200		arrive in the order intended.  Issuing a regular <function>readX
201		</function> will also ensure write ordering, but should only be used
202		when the driver has to be sure that the write has actually arrived
203		at the device (not that it's simply ordered with respect to other
204		writes), since a full <function>readX</function> is a relatively
205		expensive operation.
206	      </para>
208	      <para>
209		Generally, one should use <function>mmiowb</function> prior to
210		releasing a spinlock that protects regions using <function>writeb
211		</function> or similar functions that aren't surrounded by <function>
212		readb</function> calls, which will ensure ordering and flushing.  The
213		following pseudocode illustrates what might occur if write ordering
214		isn't guaranteed via <function>mmiowb</function> or one of the
215		<function>readX</function> functions.
216	      </para>
218	<programlisting>
219	CPU A:  spin_lock_irqsave(&amp;dev_lock, flags)
220	CPU A:  ...
221	CPU A:  writel(newval, ring_ptr);
222	CPU A:  spin_unlock_irqrestore(&amp;dev_lock, flags)
223	        ...
224	CPU B:  spin_lock_irqsave(&amp;dev_lock, flags)
225	CPU B:  writel(newval2, ring_ptr);
226	CPU B:  ...
227	CPU B:  spin_unlock_irqrestore(&amp;dev_lock, flags)
228	</programlisting>
230	      <para>
231		In the case above, newval2 could be written to ring_ptr before
232		newval.  Fixing it is easy though:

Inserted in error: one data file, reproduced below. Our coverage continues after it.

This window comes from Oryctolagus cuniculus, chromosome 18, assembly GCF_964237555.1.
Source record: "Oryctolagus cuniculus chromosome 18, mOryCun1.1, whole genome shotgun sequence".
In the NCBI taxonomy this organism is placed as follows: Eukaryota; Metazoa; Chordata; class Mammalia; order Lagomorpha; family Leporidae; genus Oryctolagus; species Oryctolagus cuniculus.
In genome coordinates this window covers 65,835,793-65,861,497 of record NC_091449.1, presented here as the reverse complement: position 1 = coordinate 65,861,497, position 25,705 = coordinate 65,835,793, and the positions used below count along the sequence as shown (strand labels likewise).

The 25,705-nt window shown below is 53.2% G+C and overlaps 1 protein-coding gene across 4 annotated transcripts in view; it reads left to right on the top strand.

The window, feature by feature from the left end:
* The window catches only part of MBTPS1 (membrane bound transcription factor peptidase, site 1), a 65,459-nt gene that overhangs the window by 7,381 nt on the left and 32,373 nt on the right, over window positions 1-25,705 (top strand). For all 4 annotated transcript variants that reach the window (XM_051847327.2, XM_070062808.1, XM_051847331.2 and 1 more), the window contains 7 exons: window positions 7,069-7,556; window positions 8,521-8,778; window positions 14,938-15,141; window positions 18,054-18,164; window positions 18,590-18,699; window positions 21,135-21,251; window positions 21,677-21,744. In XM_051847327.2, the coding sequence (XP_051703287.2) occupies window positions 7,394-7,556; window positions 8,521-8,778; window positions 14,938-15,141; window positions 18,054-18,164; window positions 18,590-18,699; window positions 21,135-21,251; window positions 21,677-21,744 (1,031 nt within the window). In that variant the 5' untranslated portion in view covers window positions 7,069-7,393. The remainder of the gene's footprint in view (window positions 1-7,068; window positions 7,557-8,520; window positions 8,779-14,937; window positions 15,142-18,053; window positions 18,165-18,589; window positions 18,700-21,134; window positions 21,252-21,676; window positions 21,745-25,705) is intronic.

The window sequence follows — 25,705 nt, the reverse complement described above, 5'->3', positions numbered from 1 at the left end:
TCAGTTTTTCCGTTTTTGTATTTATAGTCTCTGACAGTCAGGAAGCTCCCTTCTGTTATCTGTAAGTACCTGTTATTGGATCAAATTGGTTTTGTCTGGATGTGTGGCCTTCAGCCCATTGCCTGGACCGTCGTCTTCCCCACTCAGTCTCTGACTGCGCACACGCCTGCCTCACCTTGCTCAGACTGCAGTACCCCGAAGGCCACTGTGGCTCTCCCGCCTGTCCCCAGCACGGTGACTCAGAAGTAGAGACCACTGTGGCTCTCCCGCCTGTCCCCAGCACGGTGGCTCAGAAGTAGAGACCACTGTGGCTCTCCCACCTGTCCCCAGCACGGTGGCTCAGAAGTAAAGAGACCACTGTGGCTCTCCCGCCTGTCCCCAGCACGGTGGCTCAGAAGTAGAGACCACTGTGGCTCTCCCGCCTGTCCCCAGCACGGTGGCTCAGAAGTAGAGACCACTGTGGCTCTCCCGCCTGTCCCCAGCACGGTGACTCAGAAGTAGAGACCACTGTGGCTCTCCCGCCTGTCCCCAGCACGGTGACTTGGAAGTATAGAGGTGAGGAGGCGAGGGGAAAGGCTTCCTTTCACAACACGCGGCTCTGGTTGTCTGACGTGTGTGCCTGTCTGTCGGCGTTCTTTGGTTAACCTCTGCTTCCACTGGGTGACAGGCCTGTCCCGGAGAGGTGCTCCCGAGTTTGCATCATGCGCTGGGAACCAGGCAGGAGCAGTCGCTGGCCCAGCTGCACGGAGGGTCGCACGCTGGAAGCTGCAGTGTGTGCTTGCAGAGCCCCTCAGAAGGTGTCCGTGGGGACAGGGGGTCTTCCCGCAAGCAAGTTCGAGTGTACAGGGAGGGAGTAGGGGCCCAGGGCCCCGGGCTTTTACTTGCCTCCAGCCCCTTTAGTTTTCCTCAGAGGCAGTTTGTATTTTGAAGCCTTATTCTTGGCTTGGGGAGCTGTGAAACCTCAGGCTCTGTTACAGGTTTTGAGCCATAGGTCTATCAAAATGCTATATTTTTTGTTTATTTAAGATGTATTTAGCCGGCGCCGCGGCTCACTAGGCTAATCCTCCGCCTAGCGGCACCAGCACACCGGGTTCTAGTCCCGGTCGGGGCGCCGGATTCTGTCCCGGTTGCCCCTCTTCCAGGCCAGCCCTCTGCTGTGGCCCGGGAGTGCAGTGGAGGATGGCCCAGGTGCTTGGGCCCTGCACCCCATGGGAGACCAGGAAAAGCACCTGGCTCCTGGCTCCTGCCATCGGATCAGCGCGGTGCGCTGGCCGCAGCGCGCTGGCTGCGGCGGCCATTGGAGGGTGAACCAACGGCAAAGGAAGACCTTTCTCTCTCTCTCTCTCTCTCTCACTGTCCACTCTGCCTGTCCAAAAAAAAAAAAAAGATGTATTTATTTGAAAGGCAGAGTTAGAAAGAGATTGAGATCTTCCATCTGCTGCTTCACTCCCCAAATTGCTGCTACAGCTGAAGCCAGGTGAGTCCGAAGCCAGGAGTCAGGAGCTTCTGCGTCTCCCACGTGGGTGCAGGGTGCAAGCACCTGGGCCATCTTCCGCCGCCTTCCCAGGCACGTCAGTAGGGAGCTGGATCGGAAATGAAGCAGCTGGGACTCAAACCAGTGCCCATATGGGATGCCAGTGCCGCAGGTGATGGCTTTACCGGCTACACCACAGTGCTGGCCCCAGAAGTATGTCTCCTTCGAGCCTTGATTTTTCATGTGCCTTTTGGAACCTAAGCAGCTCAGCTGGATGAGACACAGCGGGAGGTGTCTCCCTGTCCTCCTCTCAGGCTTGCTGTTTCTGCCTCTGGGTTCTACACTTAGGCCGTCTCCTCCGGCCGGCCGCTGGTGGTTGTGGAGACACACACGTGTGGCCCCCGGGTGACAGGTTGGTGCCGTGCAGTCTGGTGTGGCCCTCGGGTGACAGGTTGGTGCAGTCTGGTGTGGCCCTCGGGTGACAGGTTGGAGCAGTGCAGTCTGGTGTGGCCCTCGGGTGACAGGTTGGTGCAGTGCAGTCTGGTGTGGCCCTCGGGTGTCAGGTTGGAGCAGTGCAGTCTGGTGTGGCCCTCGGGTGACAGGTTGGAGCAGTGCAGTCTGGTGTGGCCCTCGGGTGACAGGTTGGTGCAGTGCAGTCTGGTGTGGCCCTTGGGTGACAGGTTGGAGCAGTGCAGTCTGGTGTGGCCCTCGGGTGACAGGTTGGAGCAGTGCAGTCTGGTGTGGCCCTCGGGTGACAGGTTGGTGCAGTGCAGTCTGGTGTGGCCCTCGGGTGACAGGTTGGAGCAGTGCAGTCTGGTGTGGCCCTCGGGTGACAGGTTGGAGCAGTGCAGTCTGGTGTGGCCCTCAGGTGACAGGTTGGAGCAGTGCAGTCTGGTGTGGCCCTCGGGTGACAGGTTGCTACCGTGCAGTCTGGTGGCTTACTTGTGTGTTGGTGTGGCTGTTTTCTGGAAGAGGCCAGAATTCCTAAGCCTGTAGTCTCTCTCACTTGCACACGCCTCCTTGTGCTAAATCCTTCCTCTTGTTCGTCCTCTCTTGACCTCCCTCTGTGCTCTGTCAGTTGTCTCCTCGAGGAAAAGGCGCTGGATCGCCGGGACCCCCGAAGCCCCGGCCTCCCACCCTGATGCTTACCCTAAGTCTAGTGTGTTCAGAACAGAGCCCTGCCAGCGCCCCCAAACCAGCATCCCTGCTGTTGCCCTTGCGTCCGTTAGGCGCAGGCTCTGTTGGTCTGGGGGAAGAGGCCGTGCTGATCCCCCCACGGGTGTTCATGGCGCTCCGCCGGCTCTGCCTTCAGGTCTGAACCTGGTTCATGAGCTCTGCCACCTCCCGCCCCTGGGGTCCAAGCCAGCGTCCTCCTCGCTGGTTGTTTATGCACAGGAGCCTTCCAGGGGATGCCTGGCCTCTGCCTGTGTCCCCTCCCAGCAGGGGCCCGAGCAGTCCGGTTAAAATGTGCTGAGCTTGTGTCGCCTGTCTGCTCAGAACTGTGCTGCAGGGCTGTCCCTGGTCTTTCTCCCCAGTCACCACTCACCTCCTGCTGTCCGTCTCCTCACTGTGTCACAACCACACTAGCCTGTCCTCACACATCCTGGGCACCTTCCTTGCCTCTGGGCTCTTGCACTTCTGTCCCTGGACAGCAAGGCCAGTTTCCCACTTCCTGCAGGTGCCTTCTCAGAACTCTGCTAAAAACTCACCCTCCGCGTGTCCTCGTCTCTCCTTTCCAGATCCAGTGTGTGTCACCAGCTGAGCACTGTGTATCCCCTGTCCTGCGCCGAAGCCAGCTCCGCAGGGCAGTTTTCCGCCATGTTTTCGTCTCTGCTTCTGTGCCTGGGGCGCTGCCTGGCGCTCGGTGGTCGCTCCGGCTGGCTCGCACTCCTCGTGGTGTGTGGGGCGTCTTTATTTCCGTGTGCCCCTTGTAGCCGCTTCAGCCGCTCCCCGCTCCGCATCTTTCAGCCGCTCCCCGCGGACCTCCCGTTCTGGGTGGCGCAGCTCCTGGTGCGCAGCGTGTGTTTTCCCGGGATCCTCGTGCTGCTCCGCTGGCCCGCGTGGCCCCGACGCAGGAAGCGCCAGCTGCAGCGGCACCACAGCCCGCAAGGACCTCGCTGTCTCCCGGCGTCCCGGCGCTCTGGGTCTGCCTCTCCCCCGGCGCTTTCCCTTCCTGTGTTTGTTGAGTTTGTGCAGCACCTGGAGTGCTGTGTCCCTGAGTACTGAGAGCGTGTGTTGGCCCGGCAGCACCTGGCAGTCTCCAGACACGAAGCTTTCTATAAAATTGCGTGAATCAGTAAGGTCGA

233	      </para>
235	<programlisting>
236	CPU A:  spin_lock_irqsave(&amp;dev_lock, flags)
237	CPU A:  ...
238	CPU A:  writel(newval, ring_ptr);
239	CPU A:  mmiowb(); /* ensure no other writes beat us to the device */
240	CPU A:  spin_unlock_irqrestore(&amp;dev_lock, flags)
241	        ...
242	CPU B:  spin_lock_irqsave(&amp;dev_lock, flags)
243	CPU B:  writel(newval2, ring_ptr);
244	CPU B:  ...
245	CPU B:  mmiowb();
246	CPU B:  spin_unlock_irqrestore(&amp;dev_lock, flags)
247	</programlisting>
249	      <para>
250		See tg3.c for a real world example of how to use <function>mmiowb
251		</function>
252	      </para>
254	      <para>
255		PCI ordering rules also guarantee that PIO read responses arrive
256		after any outstanding DMA writes from that bus, since for some devices
257		the result of a <function>readb</function> call may signal to the
258		driver that a DMA transaction is complete.  In many cases, however,
259		the driver may want to indicate that the next
260		<function>readb</function> call has no relation to any previous DMA